Nearly 2 months since my last post…
A 24 year old home computing magazine – Commodore power play from 1983 – ended this particular stasis. An article entitled "England takes the VIC seriously" (the VIC 20) reviewed some business applications for the platform coming out of the UK. Quoting from the piece
..the University Hospital in Cardiff, Wales, has been using VIC-FILE, and information-handling and record-manipulation programe, for some time in the diagnosis and treatment of diabetics. Patients are hooked up to a machine that monitors their blood-sugar level. If this falls below a certain figure, the shortfall is corrected by means of a quantity of insulin automatically administered intravenously.
Before VICFILE was purchased, the readings from the machine for each patient were written on paper. This not only used up a great deal of time and paper but was also prone to errors. The introduction of VICFILE also has allowed the readings for each patient to be stored on diskette. Therefore the physician can print lists of readings for each patient whenever they are needed, and can quickly assimilate the information and prescribe the proper insulin dosage.
A clever use of a piece of hardware, never intended really for business use given its massive 16k ROM – but here apparently used quite effectively to solve a real problem; this would be the equivalent nowadays of an Excel/Access solution.
The VIC-20 may no longer be there, but the pen and paper certainly remains…
MUMPS or ‘M’ has been a mainstay of medical computing, particulary hospital systems - since the ’70s.
This account of a young graduates first job – "A Case of the Mumps" – makes me cringe.
The 250+ comments are also worth a quick browse….as is the worse than failure site as a whole.
From the Medicom press release
The newly-formed company aims to provide support both to and between
the primary care, secondary care and pharmacy sectors in a fully
integrated manner in the months and years ahead.The merging of these
two entities will allow for increased synergies between pharmacies and
primary care professionals which will bring time and cost benefits in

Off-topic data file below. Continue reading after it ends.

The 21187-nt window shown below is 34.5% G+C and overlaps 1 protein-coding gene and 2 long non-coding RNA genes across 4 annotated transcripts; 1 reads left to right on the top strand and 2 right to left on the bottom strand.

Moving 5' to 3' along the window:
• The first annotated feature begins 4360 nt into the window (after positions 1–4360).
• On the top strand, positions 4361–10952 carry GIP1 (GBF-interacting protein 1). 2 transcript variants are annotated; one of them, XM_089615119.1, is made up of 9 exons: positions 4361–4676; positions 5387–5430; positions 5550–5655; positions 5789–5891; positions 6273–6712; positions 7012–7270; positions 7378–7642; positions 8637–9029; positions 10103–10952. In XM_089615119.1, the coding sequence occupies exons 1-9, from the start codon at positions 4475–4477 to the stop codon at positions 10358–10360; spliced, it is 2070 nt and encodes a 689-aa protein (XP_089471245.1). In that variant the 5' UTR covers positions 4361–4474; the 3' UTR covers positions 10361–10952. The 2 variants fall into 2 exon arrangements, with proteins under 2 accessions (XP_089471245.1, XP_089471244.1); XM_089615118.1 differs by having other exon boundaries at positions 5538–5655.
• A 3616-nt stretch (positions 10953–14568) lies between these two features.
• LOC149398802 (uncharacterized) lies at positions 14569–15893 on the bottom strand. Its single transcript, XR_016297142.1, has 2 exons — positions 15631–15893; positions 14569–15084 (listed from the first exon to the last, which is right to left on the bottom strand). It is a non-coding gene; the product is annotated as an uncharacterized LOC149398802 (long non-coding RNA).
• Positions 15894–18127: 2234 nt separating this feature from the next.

addition to benefits for patients.
IMT have interview with Howard Beggs here, the piece below is extracted from this and throws light on the 2004 takeover of the Quantum – developers of GP Clinical.
“Back in 2004,” he said, “the then owners of
GP Clinical decided the business was no longer profitable and went
about selling their business. We were one of a number of companies to
be offered the business for sale. The GPs using the GP Clinical
software were right to express frustration with the fact that the
company they had invested time and money in had been sold off, but we
were surprised to receive the brunt of that frustration. It was
perceived that the acquisition was a predatory move when, in fact, it
was quite the opposite. We simply took over the management and support
of the customer base in the hope and anticipation that the majority
would ultimately migrate to our mainstream products.”
Tags: ireland, irish, medicom, system solutions, GP, pharmacy
Jon Udell makes a nice foray into the world of rules based inference engines with a screencast which shows how potential non-programmers (with enough time and enthusiasm) might write their own applications.
Last week I spent a considerable amount of time searching for some free software. The task at hand was fairly straightforward – store about 10 data items, and allow me to easily add,maintain and extract or report when necessary.
Pebbleroad recently posted a case study about the Singapore branch of the British council implementing a intranet based wiki. Longish article, but there are some gems.
The ever candid Will Weider outlines his key objections to software demonstrations. The case as he outlines for not having this imposition, makes sense.
I have been on both sides of this particular fence many times, and agree that the usefulness of such a forum is waning. Good for the whites of eyes encounter that both parties need, but the homework must be done way in advance.
Any vendor interested in selling software should be at least be providing trial downloads/installations (for desktop software), 30 day+ access to web-based software, screencasts libraries (short videos of users interacting with key parts of the systems – see this Jon Udell piece), reference site contacts and of course documentation.
According to eWeek, an open source package called Osirix is gaining momentum as a practical way for radiologists to store and transfer medical images. It supports multiple imaging formats including DICOM.
According to the co-developer of the software -
.. "the motivation for OsiriX came from problems storing images at work. "I never have enough space on my disk, no matter how big my disk is—I always need more space," he said. "One day I realized, I have an iPod that has 40GB of storage on it. It’s twice as big as my disk on my laptop, and I’m using only 10 percent of it for my music. So why don’t I use it as a hard disk for storing medical images?"..
- so the fact that you’re not going to use your full 40gb for music is beginning to come through…
E-Health Insider reports that the Centre for Disease control in the US has released free software that will allow healthcare professionals to plan and estimate demand for hospitalisation and services during an influenza pandemic. Most countries appear to be bracing themselves for a pandemic of this type..